Kenyan Artist Converts Plastic Waste Into Useful Furniture.

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Tiwi Beach in Kwale, Kenya, may present a picturesque scene from a distance, yet its external beauty conceals underlying challenges affecting its shores.

Local artist Joel Oenga has taken it upon himself to address the escalating issue of plastic pollution. He actively collects discarded plastics from the ocean, ingeniously transforming them into functional pieces of furniture. His motivation stems from frustration with the increasing amount of plastic litter accumulating on the shore, largely due to the careless disposal practices of both locals and seafarers.

While strolling along the beach, Oenga encounters a significant amount of garbage. During low tide, he diligently conducts morning cleanups, targeting plastics and nets that pose threats to oceanic life, including fish. Additionally, bamboo trees and logs wash up on the beach, prompting Oenga to initiate cleanup efforts to preserve the beach’s allure, especially given its popularity among tourists.

Oenga strategically times his efforts with low tide, enabling him to collect plastics, including those discarded by large ships such as anchors, totaling nearly 20 tonnes. He also addresses the issue of rain-induced plastic waste, ensuring responsible recycling practices rather than contributing to pollution on dry land.

Expressing his commitment, Oenga emphasizes that anything collected from the ocean should be repurposed, avoiding further environmental harm. He underscores the importance of recycling and crafting something meaningful out of the collected materials rather than letting them litter the coast.

 


Post-collection, Oenga transports the plastic waste to his workshop, where he meticulously sorts and dries the materials to create unique furniture pieces. Utilizing discarded ropes, among other materials, he transforms them into functional chairs, showcasing creativity in the face of environmental challenges.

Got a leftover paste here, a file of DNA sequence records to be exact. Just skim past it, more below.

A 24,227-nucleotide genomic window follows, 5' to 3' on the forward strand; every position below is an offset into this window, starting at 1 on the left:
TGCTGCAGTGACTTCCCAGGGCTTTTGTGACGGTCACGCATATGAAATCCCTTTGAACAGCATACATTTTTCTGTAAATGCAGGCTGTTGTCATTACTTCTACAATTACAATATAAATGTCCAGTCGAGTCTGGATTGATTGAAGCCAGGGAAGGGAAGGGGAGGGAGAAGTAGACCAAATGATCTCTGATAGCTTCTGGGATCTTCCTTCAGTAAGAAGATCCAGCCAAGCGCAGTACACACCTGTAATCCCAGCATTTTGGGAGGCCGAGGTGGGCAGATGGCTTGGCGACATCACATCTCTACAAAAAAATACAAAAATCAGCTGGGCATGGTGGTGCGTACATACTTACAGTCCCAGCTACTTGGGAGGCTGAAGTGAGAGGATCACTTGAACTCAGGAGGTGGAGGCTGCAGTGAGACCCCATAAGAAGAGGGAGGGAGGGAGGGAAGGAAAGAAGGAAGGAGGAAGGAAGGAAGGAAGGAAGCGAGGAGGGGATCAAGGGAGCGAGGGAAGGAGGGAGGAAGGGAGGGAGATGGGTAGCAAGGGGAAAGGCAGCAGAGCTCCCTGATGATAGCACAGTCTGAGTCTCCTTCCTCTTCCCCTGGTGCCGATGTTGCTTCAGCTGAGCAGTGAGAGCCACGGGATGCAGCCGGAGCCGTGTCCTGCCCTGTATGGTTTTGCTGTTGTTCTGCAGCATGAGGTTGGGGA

Community support plays a significant role in Oenga’s initiative. While he faces challenges such as the lack of tools and suitable sales venues, his vision extends beyond crafting furniture. Oenga envisions establishing a shop to sell his creations, with the generated funds dedicated to sustaining ongoing beach cleanup efforts. He plans to employ individuals from the community, creating a positive cycle where funds circulate back into preserving Tiwi Beach’s cleanliness.

Although Oenga has not initiated the sale of his furniture pieces, he estimates their potential value at around $200 USD each. However, obstacles, including a shortage of tools and a suitable market, present challenges to the realization of his vision.

Edwin Mwenga Chokwe, chairman of the Clean Mombasa CBO, sheds light on the broader issue of plastics menacing beaches along the coast of Kenya. He outlines a twofold problem where plastic debris left on the beach not only obstructs vital fish breeding sites like mangroves but also poses a direct threat to marine life as some types of plastics are consumed by fish.

Chokwe emphasizes the significance of individuals like Oenga, acknowledging their vital role in mitigating environmental challenges. By repurposing plastics into functional furniture, Oenga actively prevents them from finding their way back into the ocean. Chokwe commends such initiatives, recognizing that they contribute to preserving the delicate balance of ecosystems, preventing further harm to the beaches.

The challenges faced by Tiwi Beach are not unique; many parts of Kenya’s coastline grapple with the pervasive issue of plastic waste. Chokwe’s insights underscore the urgent need for community-driven initiatives to address environmental threats and ensure the sustainable preservation of coastal areas.

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